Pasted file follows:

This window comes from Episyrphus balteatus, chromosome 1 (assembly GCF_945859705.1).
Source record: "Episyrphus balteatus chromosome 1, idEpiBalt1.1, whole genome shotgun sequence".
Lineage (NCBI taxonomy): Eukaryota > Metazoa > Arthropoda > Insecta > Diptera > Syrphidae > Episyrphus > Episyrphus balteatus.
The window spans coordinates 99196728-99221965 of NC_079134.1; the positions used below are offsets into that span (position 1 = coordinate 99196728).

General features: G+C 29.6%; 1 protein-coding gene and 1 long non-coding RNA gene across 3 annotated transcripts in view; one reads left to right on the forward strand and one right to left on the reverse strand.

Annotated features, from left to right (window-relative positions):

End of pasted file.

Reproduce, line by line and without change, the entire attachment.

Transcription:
This window comes from Episyrphus balteatus, chromosome 1 (assembly GCF_945859705.1).
Source record: "Episyrphus balteatus chromosome 1, idEpiBalt1.1, whole genome shotgun sequence".
Lineage (NCBI taxonomy): Eukaryota > Metazoa > Arthropoda > Insecta > Diptera > Syrphidae > Episyrphus > Episyrphus balteatus.
The window spans coordinates 99196728-99221965 of NC_079134.1; the positions used below are offsets into that span (position 1 = coordinate 99196728).

General features: G+C 29.6%; 1 protein-coding gene and 1 long non-coding RNA gene across 3 annotated transcripts in view; one reads left to right on the forward strand and one right to left on the reverse strand.

Annotated features, from left to right (window-relative positions):